ISA and PCI - Multiple PCI devices can share a PCI IRQ. On computers that use a PCI bus, the 16 standard IRQs can be programmed to either PCI or ISA mode. An IRQ cannot be programmed for both modes at once.

Microsoft Windows 98 can get and use one of the following IRQ tables:

  • Get IRQ table using ACPI BIOS
  • Get IRQ table using MS Specification Table
  • Get IRQ table from Protected Mode PCI BIOS 2.1 call
  • Get IRQ table from Real Mode PCI BIOS 2.1 call

PCI - Each PCI system board consists of one or more slots and a PCI Interrupt Router. Each slot has four interrupt pins, known as INTA#, INTB#, INTC#, and INTD#. The PCI Interrupt Router has several interrupt pins, known as PIRQ1#, PIRQ2#, PIRQ3#, … PIRQn#. There is no PIRQ0#. The INTn# pins for each slot may be wire OR'd with other INTn# pins from the same or other slots, and these groups of pins may also be connected to a PIRQn# pin on the Interrupt Router.

The actual PIRQ value assigned to each interrupt pin on each Interrupt Router is assigned by the chip-set vendor. Microsoft will work closely with chip-set vendors to assign appropriate PIRQ values for existing and future PCI chip sets.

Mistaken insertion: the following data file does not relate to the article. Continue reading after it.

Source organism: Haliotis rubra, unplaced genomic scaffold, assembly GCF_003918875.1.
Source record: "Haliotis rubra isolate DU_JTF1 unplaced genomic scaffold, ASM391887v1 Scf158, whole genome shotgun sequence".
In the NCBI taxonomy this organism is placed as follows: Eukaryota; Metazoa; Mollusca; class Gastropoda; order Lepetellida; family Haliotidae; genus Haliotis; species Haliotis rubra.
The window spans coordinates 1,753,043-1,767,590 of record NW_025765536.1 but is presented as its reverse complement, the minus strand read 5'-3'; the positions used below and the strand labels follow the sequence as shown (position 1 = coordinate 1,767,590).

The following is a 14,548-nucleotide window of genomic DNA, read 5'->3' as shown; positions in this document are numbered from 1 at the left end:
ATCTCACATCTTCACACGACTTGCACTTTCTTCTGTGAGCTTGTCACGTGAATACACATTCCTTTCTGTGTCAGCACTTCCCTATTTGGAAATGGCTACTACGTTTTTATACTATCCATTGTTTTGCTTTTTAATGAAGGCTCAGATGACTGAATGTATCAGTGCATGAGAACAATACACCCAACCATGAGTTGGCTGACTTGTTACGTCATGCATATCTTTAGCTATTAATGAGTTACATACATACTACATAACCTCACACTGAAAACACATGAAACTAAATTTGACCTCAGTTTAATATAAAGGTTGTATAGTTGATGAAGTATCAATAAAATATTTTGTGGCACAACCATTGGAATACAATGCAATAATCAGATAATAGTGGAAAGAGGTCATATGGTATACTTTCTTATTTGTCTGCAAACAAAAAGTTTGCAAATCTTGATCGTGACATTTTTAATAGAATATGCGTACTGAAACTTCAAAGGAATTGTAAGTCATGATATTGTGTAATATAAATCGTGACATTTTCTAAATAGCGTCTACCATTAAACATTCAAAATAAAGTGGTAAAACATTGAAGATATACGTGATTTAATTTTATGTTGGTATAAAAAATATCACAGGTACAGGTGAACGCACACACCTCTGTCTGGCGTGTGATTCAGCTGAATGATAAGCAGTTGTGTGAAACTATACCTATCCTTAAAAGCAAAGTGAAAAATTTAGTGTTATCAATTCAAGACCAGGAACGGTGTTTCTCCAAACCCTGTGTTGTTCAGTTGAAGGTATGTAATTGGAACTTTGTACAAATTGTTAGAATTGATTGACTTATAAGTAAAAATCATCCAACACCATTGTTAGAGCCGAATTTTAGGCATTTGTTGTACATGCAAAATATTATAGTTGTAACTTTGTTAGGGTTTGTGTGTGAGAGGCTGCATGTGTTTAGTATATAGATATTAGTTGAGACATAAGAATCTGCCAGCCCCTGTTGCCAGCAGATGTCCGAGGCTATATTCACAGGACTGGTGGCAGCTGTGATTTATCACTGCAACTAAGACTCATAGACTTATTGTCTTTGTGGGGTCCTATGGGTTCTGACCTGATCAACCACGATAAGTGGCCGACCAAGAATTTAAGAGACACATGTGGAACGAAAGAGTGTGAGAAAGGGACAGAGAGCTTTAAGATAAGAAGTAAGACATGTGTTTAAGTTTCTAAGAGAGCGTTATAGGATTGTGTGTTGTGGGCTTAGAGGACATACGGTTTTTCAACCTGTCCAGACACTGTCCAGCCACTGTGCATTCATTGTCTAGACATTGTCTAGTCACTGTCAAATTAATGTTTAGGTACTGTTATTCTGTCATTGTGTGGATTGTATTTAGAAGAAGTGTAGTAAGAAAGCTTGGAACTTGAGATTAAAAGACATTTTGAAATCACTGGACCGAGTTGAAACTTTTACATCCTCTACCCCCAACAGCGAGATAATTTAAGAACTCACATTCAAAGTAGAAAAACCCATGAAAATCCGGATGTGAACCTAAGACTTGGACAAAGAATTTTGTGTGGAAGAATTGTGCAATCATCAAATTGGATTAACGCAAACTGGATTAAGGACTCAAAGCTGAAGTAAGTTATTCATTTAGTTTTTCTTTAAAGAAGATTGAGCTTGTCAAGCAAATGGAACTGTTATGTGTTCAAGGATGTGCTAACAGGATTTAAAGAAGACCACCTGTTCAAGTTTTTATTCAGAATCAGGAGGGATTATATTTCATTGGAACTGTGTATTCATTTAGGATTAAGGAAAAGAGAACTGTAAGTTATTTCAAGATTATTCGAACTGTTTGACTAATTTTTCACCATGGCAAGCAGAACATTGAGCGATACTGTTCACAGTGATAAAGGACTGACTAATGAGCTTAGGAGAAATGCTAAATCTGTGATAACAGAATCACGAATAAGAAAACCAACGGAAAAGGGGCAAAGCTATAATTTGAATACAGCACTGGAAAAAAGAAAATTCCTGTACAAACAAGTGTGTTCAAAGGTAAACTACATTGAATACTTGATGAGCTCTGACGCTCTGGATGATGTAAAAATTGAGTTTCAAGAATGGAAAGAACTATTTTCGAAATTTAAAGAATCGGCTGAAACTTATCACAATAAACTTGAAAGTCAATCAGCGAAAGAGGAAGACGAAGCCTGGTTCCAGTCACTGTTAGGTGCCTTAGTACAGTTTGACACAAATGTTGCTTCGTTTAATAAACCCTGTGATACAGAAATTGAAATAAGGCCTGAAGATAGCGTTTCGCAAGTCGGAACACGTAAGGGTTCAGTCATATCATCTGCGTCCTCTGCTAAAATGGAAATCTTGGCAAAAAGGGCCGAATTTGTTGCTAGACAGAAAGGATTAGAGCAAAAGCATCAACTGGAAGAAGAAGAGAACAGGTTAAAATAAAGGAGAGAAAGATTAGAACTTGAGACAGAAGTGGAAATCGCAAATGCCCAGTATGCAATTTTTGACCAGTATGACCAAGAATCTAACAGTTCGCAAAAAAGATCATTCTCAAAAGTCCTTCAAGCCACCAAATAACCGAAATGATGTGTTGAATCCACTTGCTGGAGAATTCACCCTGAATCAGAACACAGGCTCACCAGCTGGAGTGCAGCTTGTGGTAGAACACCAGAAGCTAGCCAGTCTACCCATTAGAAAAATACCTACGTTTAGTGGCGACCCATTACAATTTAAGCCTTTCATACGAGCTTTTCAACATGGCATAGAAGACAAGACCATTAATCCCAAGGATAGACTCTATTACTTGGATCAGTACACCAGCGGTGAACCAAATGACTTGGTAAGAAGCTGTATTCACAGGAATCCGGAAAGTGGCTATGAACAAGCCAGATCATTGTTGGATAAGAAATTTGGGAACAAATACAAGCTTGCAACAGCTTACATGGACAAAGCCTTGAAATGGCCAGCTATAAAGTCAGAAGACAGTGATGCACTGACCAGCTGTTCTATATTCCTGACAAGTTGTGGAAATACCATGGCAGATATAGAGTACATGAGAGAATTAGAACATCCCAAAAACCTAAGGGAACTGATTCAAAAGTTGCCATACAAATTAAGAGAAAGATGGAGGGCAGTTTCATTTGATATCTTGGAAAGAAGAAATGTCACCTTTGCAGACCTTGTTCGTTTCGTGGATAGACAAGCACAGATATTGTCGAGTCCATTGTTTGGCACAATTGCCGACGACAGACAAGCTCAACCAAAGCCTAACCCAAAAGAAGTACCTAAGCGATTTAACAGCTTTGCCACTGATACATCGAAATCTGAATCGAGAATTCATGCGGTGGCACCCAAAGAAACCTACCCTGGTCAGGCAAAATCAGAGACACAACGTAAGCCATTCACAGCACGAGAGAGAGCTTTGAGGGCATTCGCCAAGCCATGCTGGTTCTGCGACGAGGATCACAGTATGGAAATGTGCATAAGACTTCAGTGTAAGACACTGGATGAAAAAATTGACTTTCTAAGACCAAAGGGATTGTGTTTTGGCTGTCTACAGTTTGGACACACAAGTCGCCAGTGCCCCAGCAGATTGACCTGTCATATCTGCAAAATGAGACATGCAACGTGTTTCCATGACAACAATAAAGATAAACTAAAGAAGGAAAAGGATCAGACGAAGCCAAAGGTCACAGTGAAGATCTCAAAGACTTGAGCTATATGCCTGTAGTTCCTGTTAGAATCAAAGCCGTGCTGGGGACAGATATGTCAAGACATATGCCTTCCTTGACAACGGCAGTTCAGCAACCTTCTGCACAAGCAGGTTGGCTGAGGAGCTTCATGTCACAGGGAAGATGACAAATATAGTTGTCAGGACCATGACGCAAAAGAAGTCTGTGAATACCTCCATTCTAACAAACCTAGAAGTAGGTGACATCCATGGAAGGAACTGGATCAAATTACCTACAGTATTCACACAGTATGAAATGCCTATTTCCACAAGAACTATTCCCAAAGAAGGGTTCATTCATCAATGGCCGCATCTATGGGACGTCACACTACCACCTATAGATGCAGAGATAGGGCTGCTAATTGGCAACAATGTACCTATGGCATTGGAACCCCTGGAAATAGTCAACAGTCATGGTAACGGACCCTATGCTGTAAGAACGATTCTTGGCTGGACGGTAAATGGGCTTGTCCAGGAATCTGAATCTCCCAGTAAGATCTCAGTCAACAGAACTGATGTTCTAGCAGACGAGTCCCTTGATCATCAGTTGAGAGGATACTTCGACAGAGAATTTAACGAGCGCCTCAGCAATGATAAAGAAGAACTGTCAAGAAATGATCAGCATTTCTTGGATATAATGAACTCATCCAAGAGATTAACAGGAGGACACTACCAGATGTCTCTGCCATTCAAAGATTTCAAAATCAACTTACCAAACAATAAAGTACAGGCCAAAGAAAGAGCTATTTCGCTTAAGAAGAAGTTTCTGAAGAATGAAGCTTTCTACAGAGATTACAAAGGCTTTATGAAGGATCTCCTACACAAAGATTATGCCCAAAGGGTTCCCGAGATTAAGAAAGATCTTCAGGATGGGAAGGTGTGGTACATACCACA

Interrupt handlers

From the Interrupt handler Wikipedia article.

In modern systems, interrupt handlers are split into two parts: the First-Level Interrupt Handler (FLIH) and the Second-Level Interrupt Handlers (SLIH). FLIHs are also known as hard interrupt handlers, fast interrupt handlers and top-half of interrupt, and SLIHs are also known as interrupt threads, slow interrupt handlers and bottom-half of interrupt.

ACPI specification

From the ACPI Wikipedia article.

The Advanced Configuration and Power Interface (ACPI) specification is an open industry standard. ACPI puts the operating system (OS) in control of power management. Conversely, the previously existing APM model assigns power management control to the BIOS, with limited intervention from the OS. In ACPI, the BIOS provides the OS with methods for directly controlling the dirty details of the hardware so it has nearly complete control over the power savings.

doc/appunti/linux/sa/irq_acpi_apic.txt · Last modified: 2006/11/19 00:16 by